On Thu, 9 Mar 2006, Geert Fannes wrote:

> One thing that hinders the usability of Ruby for the things I want to
> do, is the fact that certain objects cannot be modified "in place" and
> always return NEW objects (like Fixnum, Bignum or Float), making it hard
> to do parameter passing by reference or similar things. Things get
> easily out of sync and both memory and cpu time (and programming
> overhead) has to be wasted to keep things going as should.

Fixnum involves no memory allocation whatsoever, so the concept of 
in-place couldn't even possibly apply. I see two kinds of solutions:

1. you can use delegation as in your Reference example; however, you won't
   be able to use += (and such) transparently, because those are
   completely non-overridable in Ruby. The best you'll be able to do is
   myVar[] += 1; that is, Ruby has a limited concept of lvalue which is
   limited to a few canned syntactic forms and you can't override any of
   them.

2. It's also possible to construct things that are pointers to variables
   instead of to objects, if you make them a pair of a holding object
   together with the name of the variable in it. For example, every local
   context has a Binding object that is associated to it (but is created
   only on-demand, as there is a faster internal form for it). It could
   look like:

class VarPtr
  def initialize(b,s) @b=b; @s=s.to_s end
  def []() @b.eval(@s) end
  def []=(v) @v=v; @b.eval(@s+"=@v"); @v=nil end
end

where the arguments of VarPtr.new are a Binding and a String that has to 
be a valid local variable identifier.

Here, @v is just a temporary buffer because the assignment can't run in 
two different sets of locals at once, so I put it in the object itself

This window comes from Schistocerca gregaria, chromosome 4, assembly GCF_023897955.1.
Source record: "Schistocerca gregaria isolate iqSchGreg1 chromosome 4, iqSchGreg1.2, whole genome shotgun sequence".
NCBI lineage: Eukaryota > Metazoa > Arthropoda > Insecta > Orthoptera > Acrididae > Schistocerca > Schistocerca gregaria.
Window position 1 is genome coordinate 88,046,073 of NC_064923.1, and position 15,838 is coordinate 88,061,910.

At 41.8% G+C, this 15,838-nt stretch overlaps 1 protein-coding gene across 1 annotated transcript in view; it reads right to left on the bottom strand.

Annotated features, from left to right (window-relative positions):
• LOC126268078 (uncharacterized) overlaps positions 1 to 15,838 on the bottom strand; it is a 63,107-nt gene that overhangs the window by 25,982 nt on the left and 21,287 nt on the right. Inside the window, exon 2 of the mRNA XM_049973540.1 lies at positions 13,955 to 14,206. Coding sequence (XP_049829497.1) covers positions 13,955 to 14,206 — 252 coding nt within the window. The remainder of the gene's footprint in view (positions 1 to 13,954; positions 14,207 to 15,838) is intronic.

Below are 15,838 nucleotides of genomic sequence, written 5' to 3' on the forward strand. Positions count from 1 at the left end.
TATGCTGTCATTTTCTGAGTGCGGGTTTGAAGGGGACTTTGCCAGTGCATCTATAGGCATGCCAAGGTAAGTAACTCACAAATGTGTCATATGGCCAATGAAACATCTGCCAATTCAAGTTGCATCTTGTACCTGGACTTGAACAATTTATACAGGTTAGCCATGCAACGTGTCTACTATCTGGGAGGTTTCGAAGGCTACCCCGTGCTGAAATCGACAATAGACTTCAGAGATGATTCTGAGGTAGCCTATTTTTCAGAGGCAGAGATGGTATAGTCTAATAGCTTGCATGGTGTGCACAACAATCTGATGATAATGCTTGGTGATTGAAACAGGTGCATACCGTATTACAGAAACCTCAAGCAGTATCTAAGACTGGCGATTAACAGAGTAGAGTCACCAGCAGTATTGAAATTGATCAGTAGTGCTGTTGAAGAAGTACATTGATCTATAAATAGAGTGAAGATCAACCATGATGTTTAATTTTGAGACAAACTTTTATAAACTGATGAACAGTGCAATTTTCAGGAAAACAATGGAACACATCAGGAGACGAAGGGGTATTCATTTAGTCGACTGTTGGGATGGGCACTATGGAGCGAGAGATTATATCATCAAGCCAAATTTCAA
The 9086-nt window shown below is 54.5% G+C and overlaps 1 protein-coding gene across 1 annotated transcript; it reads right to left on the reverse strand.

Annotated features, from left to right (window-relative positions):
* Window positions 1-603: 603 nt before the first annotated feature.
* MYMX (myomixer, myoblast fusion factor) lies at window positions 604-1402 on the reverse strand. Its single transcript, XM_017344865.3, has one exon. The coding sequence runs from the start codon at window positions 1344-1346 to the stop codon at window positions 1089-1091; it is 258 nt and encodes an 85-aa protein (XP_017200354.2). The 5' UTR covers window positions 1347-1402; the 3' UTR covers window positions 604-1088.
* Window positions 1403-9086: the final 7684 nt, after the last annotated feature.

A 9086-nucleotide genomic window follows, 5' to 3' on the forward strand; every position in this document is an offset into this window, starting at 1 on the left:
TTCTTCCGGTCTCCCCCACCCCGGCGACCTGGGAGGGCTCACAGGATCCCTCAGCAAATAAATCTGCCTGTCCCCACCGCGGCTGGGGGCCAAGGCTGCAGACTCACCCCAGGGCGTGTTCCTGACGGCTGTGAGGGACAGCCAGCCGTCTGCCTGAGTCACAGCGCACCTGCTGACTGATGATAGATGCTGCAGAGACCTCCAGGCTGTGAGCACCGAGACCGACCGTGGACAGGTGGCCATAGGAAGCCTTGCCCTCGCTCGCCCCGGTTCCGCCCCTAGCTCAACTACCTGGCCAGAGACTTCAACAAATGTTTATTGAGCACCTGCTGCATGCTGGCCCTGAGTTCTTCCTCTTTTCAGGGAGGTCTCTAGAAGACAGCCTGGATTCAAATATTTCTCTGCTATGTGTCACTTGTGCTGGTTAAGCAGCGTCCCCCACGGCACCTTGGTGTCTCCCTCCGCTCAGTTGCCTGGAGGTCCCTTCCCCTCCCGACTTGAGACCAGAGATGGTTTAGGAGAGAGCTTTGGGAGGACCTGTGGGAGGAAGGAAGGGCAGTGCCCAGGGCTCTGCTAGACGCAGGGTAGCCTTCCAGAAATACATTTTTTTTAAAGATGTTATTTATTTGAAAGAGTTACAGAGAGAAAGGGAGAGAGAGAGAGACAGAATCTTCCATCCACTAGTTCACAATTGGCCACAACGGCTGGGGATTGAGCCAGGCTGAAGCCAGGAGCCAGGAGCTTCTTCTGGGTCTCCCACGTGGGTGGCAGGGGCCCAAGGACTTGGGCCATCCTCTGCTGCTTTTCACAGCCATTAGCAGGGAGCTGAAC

although it has the purpose of a local.

Applied to vectors, the second solution is more efficient. E.g. 
instead of having one indirector per vector cell, use ordinary 
numbers inside of the matrix, and then use a variant of VarPtr (a less 
esoteric one: no bindings, just easy stuff!) like this:

class VecElemPtr
  def initialize(vec,i) @vec=vec; @i=i end
  def []() @vec[@i] end
  def []=(v) @vec[@i]=v end
end

and this can be extended to elements in matrices, rows in matrices,
columns in matrices, etc. (makes sense?) and you can add #method_missing
and #coerce and make it subclass Numeric if you want.

The advantage of this approach is that it doesn't create VecElemPtr 
objects where you don't need them.

> This seems a bit drastic, if someone knows an easier solution to this
> problem, please let me know. If not, are there people willing to help me
> with introducing a Reference object in Ruby or have suggestions how this
> can be done? I cannot imagine no one encountered the same problems
> before.

If you were to implement references in the core of ruby, how would you 
deal with fixnums?

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